On Sunday, September 21 and throughout the preceding week, churches, communities and individuals around the world celebrated the UN International Day of Peace. It is a general call for peace around the world, but also a specific call for communities caught in the midst of ongoing conflict, violence and war.
Every year on this day in Colombia, where I have been working with MCC for almost three years, various churches, including Mennonite churches, come together for forums, marches and vigils as part of a national campaign called Pan y Paz or Bread and Peace.
The idea behind this campaign is that peace cannot thrive at the national or local levels without economic and social justice. It is why our events include a symbolic action — offering bread to all who pass by. Peace from this perspective demands that everyone has access to the necessary resources in order that all can live in dignity — that no one goes hungry.
Pan y Paz is a call to action for the Colombian state, but also to society in general. The impacts of 50 years of conflict, which has left over 200,000 dead and approximately 5.5 million internally displaced by the violence, run deep throughout society. As peace talks between the Government and the FARC (Revolutionary Forces of Colombia) enter their third year, it is critical that issues of economic and social justice are central in any movements forward. However, communities and individuals also need to become involved as well, promoting peace, dignity and justice within their own neighbourhoods, and caring for those around them.
This focus on peacebuilding and the conviction that all people are image bearers of God and deserve to be treated with dignity is what originally drew me to MCC — leading me to work with MCC in Winnipeg, three years in Colombia, and now joining the Ottawa Office team. I love to engage and analyze overarching political and social issues, but what has been most rewarding and inspiring are the personal connections to communities. I am inspired to think about what peace and justice look like within a community, for a family, in the life of a friend.
For the past two years I have participated in Pan y Paz with the Mennonite Church community in San Nicolas, a neighbourhood of Soacha, just south of Bogota. San Nicolas, as with Soacha in general, is an area in which many displaced people live, having fled violence in other regions, with more people arriving every week. As a result, issues like poverty and urban violence, especially among the youth, are rampant. Families are struggling to start over and many youth are seeking and finding their sense of community within gangs or armed groups.
Children and youth well outnumber the adults within the Mennonite Church community in San Nicolas. Many of the children joined due to participating in the church’s daily lunch program. The youth have also found a community within the church, forming music groups, and taking on leadership roles.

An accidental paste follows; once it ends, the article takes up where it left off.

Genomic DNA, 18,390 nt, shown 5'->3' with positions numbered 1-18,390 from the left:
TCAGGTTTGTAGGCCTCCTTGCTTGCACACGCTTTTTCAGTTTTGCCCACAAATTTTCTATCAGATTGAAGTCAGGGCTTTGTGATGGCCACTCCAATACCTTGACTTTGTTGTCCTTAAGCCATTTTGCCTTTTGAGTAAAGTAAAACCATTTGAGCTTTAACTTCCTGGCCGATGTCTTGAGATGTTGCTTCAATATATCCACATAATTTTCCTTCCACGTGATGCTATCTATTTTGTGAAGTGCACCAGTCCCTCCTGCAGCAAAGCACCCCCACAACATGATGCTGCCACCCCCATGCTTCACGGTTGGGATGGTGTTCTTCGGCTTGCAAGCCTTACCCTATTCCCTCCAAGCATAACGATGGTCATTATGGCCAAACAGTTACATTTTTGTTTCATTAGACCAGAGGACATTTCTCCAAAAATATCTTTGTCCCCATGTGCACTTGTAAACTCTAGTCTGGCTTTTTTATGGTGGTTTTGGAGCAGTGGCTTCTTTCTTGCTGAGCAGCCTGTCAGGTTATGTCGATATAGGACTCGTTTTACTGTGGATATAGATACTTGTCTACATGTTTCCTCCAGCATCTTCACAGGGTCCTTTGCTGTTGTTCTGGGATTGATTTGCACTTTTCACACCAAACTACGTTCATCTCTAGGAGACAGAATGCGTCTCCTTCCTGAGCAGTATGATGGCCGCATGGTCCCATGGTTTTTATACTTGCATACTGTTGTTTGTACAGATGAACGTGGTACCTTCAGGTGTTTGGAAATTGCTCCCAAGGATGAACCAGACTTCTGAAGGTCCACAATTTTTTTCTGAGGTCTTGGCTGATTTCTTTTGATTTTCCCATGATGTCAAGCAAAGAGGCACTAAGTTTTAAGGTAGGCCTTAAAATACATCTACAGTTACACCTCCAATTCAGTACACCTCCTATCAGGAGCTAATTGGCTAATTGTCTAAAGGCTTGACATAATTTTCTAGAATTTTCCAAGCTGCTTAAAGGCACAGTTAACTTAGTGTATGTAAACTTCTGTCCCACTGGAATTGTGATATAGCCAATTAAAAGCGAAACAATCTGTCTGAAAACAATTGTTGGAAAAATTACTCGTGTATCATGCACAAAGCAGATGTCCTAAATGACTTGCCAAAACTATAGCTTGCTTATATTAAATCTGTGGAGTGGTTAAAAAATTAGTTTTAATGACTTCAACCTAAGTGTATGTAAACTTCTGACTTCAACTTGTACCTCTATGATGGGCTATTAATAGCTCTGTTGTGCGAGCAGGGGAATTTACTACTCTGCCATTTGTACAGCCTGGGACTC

This year, before the church community marched through the streets with their banners, candles and bread to share chanting “¡Más pan, Menos balas!” (More bread, Less bullets!), there was a mixture of celebration and sadness. The celebration came as the children led the time of worship, singing songs of God’s hope and love, all while dancing and jumping.
But as the service came to a close, the pastor shared the news of yet another young man, known to many in the church, who had recently passed away. It appears that he killed himself. This is not a rare occurrence in the area, as young people are frequently lost in the despair of their circumstances, or others killed for their involvement in gangs and other violent activities.
One of the youth led the congregation in a prayer for all of the youth in the area. He prayed for peace in the community, for joy, happiness and purpose in the lives of the children and youth, so they can bring change within their neighbourhood, their city, their country. The children and youth within this church community are struggling for peace and for change and are refusing to give up hope.
As the community lit their candles and marched in the streets, I kept thinking of something the pastor said to me as we walked out onto the street, making the high level peace talks reach down to the community level — “ Solo queremos la paz.“ We just want peace.
By Rebekah Sears, new policy analyst for the Ottawa Office. Originally from New Brunswick, Rebekah is still in Colombia where she has been serving as policy educator and advocacy worker for MCC; she will relocate to Ottawa in late October. She has a Master’s degree in International Affairs from the Norman Paterson School of International Affairs and has completed policy analysis and research for World Vision and Citizens for Public Justice, and has also worked briefly on Parliament Hill.